Catcher

Catcher is a position in baseball and softball. When a batter takes their turn to hit, the catcher crouches behind home plate, in front of the (home) umpire, and receives the ball from the pitcher. In addition to this primary duty, the catcher is also called upon to master many other skills in order to field the position well. The role of the catcher is similar to that of the wicket-keeper in cricket, but in cricket, wicketkeepers are increasingly known for their batting abilities.

(C) Catcher's position behind home plate

Positioned behind home plate and facing toward the outfield, the catcher can see the whole field, and is therefore in the best position to direct and lead the other players in a defensive play. The catcher typically calls for pitches using hand signals. The calls are based on the pitcher's mechanics and strengths, as well as the batter's tendencies and weaknesses. Essentially, the catcher controls what happens during the game when the ball is not "in play". Foul tips, bouncing balls in the dirt, and contact with runners during plays at the plate are all events to be handled by the catcher, necessitating the use of protective equipment. This includes a mask, chest and throat protectors, shin guards, and a heavily padded catcher's mitt. Though rare, some chest protectors may extend lower to provide some shield to the genitalia; wearing a pelvic protector or cup, depending on the case, is preferred and more common.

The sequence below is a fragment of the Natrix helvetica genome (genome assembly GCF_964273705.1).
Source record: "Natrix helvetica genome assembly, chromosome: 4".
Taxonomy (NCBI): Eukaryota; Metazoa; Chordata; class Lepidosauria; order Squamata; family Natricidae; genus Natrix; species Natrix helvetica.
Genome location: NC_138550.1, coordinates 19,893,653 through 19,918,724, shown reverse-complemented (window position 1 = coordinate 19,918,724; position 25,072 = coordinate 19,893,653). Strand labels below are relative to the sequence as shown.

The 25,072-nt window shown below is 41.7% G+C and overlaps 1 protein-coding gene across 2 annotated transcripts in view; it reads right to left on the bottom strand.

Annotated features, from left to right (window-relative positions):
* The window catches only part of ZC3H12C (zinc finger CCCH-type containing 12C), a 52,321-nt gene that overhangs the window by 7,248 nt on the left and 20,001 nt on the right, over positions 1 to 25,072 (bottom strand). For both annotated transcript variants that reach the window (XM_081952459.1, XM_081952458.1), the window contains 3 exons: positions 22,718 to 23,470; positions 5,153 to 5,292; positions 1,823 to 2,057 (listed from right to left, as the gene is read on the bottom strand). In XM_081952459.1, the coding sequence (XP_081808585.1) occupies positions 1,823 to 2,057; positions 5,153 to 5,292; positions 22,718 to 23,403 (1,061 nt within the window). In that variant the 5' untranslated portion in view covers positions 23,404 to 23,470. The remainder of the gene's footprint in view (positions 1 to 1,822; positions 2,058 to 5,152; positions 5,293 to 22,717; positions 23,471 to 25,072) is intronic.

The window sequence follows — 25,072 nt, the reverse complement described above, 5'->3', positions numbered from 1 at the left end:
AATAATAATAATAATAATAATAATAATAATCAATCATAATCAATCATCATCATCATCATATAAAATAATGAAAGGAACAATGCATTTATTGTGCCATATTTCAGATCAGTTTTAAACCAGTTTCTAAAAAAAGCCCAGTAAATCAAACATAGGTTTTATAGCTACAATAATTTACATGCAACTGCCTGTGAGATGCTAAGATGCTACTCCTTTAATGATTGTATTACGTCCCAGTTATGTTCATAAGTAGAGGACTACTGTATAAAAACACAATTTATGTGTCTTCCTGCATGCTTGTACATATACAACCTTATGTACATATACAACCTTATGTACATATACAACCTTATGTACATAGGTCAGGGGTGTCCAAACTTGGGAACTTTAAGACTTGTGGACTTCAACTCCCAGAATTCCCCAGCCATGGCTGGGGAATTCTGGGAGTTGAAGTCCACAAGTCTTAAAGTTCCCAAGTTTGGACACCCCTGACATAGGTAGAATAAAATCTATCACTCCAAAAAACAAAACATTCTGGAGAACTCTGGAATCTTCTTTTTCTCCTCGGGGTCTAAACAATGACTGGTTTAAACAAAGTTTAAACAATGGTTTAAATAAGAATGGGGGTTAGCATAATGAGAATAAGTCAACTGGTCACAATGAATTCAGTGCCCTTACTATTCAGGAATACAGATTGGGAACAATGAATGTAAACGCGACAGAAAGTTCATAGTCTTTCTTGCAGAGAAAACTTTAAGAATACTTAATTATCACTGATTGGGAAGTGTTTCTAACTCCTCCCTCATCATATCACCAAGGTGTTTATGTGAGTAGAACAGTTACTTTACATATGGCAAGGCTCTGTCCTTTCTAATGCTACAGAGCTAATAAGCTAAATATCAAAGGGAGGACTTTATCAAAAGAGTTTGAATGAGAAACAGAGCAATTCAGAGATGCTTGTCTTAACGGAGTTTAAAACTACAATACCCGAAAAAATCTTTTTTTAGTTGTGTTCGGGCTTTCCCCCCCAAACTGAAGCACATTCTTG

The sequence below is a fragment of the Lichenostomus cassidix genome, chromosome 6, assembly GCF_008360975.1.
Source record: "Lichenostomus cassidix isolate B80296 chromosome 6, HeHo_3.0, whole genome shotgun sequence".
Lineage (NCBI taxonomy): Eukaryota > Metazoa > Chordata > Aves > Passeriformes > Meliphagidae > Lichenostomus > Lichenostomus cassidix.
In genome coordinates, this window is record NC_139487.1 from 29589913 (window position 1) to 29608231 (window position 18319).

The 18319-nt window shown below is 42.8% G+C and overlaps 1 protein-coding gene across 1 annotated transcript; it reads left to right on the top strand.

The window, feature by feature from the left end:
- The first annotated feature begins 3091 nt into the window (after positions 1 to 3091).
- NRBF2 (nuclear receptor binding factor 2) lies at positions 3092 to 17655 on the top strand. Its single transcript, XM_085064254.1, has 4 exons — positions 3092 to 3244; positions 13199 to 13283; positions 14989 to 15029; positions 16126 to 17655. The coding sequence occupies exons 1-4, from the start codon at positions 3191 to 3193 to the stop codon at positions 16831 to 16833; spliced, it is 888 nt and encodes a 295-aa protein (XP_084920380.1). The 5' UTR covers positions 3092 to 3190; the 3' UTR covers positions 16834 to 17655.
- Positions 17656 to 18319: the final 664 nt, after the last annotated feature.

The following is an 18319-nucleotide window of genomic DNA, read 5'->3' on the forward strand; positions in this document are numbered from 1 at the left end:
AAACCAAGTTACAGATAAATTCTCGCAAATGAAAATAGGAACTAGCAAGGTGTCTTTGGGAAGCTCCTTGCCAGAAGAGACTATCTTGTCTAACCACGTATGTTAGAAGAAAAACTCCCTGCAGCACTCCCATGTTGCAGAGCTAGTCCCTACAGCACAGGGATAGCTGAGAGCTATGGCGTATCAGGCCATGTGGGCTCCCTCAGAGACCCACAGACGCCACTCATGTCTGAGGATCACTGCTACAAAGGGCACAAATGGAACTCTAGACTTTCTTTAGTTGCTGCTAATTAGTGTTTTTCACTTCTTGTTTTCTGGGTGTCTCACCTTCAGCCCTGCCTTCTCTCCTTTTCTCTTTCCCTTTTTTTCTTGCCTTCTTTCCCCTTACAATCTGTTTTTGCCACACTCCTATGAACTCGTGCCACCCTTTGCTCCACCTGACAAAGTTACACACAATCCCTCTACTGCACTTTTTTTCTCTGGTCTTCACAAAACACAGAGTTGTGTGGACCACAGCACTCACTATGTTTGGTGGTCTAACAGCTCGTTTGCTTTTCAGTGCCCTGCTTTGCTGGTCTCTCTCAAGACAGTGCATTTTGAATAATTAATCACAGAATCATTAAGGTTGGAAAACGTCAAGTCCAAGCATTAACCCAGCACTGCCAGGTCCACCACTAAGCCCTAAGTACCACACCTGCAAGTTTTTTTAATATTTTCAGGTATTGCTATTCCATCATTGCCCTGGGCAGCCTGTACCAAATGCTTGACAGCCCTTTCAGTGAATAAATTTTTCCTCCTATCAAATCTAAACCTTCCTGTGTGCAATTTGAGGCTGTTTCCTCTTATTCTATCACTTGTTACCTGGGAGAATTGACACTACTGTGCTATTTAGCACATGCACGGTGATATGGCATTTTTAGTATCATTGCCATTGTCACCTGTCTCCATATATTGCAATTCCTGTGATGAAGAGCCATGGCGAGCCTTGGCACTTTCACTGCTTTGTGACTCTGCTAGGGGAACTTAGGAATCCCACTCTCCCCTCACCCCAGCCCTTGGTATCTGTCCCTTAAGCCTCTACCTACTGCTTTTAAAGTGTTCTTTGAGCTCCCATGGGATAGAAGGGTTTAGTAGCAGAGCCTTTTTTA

Because the position requires a comprehensive understanding of the game's strategies, the pool of former catchers yields a disproportionate number of managers in both Major League Baseball and Minor League Baseball, including such prominent examples as Yogi Berra, Connie Mack, Steve O'Neill, Al López, Mike Scioscia, and Joe Torre.[1] The physical and mental demands of being involved on every defensive play can wear catchers down over a long season, and can have a negative effect on their offensive output. As a result, catcher is the only position (other than pitcher) to not have a member of the 3,000 hit club.[2]

Because of the strategic defensive importance of catching, if a catcher has exceptional defensive skills, teams are often willing to overlook their relative offensive weaknesses.[2] A knowledgeable catcher's ability to work with the pitcher, via pitch selection and location, can diminish the effectiveness of the opposing team's offense.[3] Many great defensive catchers toiled in relative anonymity, because they did not produce large offensive numbers. Notable examples of light-hitting, defensive specialists were Jerry Grote, Ray Schalk, Jim Hegan, Jim Sundberg and Brad Ausmus. Schalk's career batting average of .253 is the lowest of any position player in the Baseball Hall of Fame.[4] That he was selected for enshrinement in 1955 was largely a tribute to his outstanding defensive skills.[4]

In the numbering system used to record baseball plays, the catcher is assigned the number '2'. (See Baseball scorekeeping.)


Share this article:

This article uses material from the Wikipedia article Catcher, and is written by contributors. Text is available under a CC BY-SA 4.0 International License; additional terms may apply. Images, videos and audio are available under their respective licenses.